Police are investigating allegations that computer giant Google illegally gathered personal email and wireless internet data during its "Street View" operation in New Zealand.

Police spokesman Grant Ogilvie confirmed last night that the Office of the Privacy Commissioner had asked the force to investigate. This would be done by the Wellington-based National Cyber Crime Centre.

"At the moment we are just confirming that we have received a complaint from the Privacy Commissioner ... The first step will be to assess the complaint before we make any decisions on whether to proceed from there [with charges].

"We can't speculate on what they [Google] might be charged with until we look at what they are doing."

Representatives of the police and the Privacy Commissioner met yesterday to discuss Google's possible breach of the Crimes Act after concerns were expressed about reports it had collected WiFi information while photographing houses and streets with 3D cameras for Street View, its online mapping service.

Google has acknowledged it collected fragments of data over public WiFi networks in more than 30 countries, though it is not known what kind of information was involved. The firm has "locked down" details while the matter is being investigated.

The privacy scandal has sparked fears that Google may have intercepted personal banking details and could link people's internet behaviour to home addresses.

The internet giant has characterised its collection of snippets from emails and web surfing done on public WiFi networks as an error.

Google said it discovered the problem after German regulators started an inquiry. Australia has also launched a police investigation.

The New Zealand police investigation comes as more regulators and consumer watchdogs are complaining that Google doesn't take people's privacy seriously enough.

Google maintains that its users' privacy is one of the company's highest priorities.

In a statement last night, an Assistant Privacy Commissioner, Katrine Evans, said that following yesterday's meeting, the office and the police had agreed the matter would now be formally referred to the force, "so that they can consider whether Google has committed a criminal offence by collecting payload data from WiFi networks during its Street View filming".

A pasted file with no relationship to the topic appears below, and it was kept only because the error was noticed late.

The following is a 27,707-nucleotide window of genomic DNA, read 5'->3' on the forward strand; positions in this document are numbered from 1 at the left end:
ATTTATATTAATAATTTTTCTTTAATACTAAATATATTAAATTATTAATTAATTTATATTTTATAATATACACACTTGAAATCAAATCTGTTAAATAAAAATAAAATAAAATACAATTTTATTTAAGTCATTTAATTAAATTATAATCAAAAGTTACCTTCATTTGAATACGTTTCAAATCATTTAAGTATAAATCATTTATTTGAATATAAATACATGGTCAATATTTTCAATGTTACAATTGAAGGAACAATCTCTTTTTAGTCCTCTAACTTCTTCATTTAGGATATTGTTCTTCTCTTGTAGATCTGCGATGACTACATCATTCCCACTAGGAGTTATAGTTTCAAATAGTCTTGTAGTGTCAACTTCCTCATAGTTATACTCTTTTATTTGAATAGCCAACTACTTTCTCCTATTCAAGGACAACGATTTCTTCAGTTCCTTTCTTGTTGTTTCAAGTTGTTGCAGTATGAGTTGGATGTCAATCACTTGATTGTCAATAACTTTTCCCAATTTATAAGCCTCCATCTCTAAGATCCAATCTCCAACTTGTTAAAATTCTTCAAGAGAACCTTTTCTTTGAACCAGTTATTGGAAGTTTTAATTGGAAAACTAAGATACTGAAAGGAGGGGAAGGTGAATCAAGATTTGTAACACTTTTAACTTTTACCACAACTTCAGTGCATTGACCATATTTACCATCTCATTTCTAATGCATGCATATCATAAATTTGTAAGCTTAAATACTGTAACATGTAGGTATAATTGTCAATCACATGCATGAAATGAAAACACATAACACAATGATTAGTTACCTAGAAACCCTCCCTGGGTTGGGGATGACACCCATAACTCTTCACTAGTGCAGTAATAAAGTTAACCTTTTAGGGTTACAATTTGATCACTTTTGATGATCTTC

Kathryn Dalziel, a privacy specialist at the Christchurch law firm Taylor Shaw, said it would be a breach of the Crimes Act if Google was found to have intercepted any communication.

"This will create an interesting issue in terms of international law, since the company is based outside of New Zealand," said Ms Dalziel, a former member of the Privacy Commissioner's staff.

A Google New Zealand spokesman said the company was "profoundly sorry" for the mistake. He said the collection of data would have been limited by the fact that the camera-mounted Google cars used to film streets and houses for Street View "were on the move".

Internet users would have needed to be using their network as a car passed their house.

"Our in-car WiFi equipment automatically changes channels five times a second," he said.

"That said, it's possible that the fragments of data we collected could contain entire emails or other content if a user broadcast personal information over an open network at that moment."

The spokesman said the equipment used was bought from a third party and though the software would have recognised encrypted transmissions, that particular data would have been discarded immediately. Encrypted data could include details such as online banking and other secure files.

This is not the first time Google has featured in privacy concerns.

In April, a group of international privacy regulators - including in New Zealand - wrote to the company expressing concerns about its combining its private email service, Gmail, with a social networking service called Buzz.

Concerns over Google's Street View project include that people could be filmed doing things they didn't want others to know about.

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- additional reporting by NZPA